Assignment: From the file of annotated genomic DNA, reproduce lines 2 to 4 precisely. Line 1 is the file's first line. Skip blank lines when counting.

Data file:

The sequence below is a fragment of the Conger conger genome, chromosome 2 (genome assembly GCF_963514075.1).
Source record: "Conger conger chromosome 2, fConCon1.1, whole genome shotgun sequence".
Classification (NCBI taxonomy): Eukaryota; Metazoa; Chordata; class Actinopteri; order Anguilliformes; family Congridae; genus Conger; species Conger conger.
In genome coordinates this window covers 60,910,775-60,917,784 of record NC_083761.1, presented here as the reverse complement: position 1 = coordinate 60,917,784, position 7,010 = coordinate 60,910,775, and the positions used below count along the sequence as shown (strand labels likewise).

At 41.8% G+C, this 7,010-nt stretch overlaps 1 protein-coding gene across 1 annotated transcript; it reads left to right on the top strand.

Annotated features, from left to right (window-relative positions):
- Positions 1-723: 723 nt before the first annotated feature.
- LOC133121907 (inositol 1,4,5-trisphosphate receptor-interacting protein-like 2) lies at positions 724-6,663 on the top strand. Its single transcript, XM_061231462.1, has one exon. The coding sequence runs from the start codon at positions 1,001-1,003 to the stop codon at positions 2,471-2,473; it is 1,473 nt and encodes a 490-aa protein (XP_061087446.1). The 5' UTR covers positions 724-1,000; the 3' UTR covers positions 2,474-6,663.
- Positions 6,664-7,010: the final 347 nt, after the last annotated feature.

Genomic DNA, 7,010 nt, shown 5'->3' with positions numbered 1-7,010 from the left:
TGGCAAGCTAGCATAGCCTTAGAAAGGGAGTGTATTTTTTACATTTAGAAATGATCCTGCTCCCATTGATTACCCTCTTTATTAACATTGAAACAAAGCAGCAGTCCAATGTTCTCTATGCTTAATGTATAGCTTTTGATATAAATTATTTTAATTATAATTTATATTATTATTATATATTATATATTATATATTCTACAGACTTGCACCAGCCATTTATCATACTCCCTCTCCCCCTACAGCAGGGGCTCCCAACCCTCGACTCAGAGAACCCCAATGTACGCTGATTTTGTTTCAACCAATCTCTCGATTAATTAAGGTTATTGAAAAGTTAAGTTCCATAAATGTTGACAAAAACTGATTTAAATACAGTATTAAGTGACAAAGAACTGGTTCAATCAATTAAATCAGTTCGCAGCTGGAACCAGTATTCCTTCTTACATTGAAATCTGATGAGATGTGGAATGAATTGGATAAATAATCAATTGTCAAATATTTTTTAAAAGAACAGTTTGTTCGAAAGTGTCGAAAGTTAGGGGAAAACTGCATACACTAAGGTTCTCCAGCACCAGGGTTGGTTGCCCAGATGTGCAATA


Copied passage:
Source record: "Conger conger chromosome 2, fConCon1.1, whole genome shotgun sequence".
Classification (NCBI taxonomy): Eukaryota; Metazoa; Chordata; class Actinopteri; order Anguilliformes; family Congridae; genus Conger; species Conger conger.
In genome coordinates this window covers 60,910,775-60,917,784 of record NC_083761.1, presented here as the reverse complement: position 1 = coordinate 60,917,784, position 7,010 = coordinate 60,910,775, and the positions used below count along the sequence as shown (strand labels likewise).